These reflections are a result of more than 40 years of ministry as a Roman Catholic priest. Most of these years I spent in the Diocese of Charlotte which covers Western North Carolina. Now I am retired, and live in Medellín, Colombia where I continue to serve as a priest in the Archdiocese of Medellín.

Saturday, 13 June 2020 13:18


At that time the officials of Nebuchadnezzar, king of Babylon, attacked Jerusalem, and the city came under siege. Nebuchadnezzar, king of Babylon, himself arrived at the city while his servants were besieging it. Then Jehoiachin, king of Judah, together with his mother, his ministers, officers, and functionaries, surrendered to the king of Babylon, who, in the eighth year of his reign, took him captive. And he carried off all the treasures of the temple of the LORD and those of the palace, and broke up all the gold utensils that Solomon, king of Israel, had provided in the temple of the LORD, as the LORD had foretold. He deported all Jerusalem: all the officers and men of the army, ten thousand in number, and all the craftsmen and smiths. None were left among the people of the land except the poor. (2 Kgs 24:10-14)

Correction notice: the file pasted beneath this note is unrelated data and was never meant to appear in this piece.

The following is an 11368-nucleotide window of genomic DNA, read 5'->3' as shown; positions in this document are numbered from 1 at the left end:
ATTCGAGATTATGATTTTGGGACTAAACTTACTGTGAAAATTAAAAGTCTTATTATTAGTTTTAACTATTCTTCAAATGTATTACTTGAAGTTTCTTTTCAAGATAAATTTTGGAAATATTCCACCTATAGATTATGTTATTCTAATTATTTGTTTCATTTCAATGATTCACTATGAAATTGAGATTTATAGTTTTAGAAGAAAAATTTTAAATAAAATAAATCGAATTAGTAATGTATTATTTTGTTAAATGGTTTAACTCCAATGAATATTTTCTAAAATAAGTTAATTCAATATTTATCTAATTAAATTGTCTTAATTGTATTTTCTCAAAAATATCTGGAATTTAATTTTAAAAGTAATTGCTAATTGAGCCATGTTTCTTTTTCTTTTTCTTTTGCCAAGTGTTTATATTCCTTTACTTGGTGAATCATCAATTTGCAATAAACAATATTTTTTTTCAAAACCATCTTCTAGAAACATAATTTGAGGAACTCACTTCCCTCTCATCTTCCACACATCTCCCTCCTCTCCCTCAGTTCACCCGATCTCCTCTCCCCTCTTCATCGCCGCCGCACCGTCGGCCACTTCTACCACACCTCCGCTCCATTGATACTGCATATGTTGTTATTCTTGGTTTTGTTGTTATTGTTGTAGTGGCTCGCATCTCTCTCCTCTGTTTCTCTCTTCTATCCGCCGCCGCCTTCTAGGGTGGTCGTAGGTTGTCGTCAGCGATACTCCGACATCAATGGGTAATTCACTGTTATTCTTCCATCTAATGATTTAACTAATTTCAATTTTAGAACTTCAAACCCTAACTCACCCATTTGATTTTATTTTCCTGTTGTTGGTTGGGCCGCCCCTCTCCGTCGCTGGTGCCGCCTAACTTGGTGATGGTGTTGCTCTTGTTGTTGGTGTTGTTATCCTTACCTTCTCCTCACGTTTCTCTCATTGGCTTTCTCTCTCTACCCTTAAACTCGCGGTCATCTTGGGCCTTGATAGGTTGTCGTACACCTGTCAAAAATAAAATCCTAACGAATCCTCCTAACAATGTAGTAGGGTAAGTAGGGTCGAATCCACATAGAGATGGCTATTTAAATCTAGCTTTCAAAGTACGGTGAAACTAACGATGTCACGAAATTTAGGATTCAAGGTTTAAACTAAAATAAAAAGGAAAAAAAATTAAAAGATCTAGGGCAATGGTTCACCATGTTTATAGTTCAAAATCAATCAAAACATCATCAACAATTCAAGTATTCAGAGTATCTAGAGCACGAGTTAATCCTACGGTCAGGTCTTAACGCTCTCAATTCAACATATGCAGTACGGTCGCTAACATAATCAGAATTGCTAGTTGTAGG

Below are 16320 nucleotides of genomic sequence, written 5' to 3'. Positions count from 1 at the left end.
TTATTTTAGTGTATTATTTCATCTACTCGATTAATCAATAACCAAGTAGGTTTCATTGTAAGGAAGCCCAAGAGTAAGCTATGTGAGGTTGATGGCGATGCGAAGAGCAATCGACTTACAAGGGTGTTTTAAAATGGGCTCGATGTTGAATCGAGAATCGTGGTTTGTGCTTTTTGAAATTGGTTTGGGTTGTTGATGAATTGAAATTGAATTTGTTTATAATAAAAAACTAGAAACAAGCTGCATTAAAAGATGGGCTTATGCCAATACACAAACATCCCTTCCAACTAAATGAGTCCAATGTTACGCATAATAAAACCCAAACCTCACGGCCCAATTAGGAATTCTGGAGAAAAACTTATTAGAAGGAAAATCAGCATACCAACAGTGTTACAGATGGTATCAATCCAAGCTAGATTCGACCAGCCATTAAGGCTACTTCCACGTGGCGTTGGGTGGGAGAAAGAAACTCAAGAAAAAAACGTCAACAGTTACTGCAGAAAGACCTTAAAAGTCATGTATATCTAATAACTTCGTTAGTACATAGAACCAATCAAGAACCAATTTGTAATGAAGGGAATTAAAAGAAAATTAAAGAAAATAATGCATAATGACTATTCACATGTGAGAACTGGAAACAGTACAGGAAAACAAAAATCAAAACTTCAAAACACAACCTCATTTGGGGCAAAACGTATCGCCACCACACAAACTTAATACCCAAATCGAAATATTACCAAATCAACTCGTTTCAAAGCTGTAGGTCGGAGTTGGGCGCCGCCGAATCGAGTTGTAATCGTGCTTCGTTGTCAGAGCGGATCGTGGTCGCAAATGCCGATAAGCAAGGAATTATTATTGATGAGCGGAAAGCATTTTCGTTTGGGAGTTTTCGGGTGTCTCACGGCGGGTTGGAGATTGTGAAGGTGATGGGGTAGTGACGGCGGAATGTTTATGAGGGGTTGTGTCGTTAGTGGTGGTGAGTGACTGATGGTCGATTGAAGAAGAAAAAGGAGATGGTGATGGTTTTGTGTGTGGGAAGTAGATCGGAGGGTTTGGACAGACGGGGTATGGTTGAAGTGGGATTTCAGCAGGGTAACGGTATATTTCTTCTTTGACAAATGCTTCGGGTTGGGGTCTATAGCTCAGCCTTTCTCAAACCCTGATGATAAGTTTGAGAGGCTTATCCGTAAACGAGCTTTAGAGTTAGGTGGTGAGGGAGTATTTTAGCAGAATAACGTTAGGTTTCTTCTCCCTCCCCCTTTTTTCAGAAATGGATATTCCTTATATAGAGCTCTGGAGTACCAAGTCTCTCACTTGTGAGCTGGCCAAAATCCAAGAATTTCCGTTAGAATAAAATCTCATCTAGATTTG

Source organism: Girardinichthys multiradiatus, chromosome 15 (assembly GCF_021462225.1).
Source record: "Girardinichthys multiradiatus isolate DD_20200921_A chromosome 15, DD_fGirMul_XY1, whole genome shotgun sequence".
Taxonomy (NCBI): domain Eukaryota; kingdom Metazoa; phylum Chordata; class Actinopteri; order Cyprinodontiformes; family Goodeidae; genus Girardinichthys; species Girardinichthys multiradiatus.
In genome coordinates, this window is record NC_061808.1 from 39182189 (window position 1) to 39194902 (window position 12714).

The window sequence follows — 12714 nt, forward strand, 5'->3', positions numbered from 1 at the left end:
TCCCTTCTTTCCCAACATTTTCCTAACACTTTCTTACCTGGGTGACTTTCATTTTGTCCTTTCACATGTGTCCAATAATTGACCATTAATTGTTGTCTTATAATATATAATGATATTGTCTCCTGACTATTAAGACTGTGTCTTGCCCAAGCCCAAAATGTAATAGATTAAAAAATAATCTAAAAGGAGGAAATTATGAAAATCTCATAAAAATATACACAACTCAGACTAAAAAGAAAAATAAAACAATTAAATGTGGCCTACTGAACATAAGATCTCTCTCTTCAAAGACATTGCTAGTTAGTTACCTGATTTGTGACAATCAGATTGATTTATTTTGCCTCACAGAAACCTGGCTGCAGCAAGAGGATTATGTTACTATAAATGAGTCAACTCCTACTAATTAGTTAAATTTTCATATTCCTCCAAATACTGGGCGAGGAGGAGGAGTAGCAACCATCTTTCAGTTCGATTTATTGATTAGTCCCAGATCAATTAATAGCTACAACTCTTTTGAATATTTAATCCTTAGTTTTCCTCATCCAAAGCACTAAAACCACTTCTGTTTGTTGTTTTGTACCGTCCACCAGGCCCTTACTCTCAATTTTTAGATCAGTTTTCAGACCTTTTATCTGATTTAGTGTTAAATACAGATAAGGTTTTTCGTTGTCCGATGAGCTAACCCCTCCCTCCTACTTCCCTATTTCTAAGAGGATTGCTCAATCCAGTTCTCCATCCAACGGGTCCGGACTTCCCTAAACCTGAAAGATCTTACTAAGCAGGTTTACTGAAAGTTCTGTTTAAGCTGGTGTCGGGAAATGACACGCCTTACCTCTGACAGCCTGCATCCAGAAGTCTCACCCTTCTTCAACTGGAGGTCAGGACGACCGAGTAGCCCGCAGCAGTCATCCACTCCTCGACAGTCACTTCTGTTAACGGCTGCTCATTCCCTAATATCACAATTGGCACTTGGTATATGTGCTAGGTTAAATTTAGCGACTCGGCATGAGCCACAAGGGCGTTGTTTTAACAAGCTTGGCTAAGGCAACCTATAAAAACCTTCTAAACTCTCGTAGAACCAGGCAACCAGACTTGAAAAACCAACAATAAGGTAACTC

I remember my first pilgrimage to Rome. I went to the Roman Forum and was captivated by the Arch of Titus which was erected after another sacking of Jerusalem, this time by the Roman army. The Arch has depictions of the triumphal parade award to Titus with soldiers carrying the vessels of the Jerusalem Temple to be deposited in the treasury of the Templo of Jupiter in Rome. A Jewish man was also viewing the Arch and turned and said to me in English: “This place is sacred to my people.” And I answered him, “It is also sacred to my people.”

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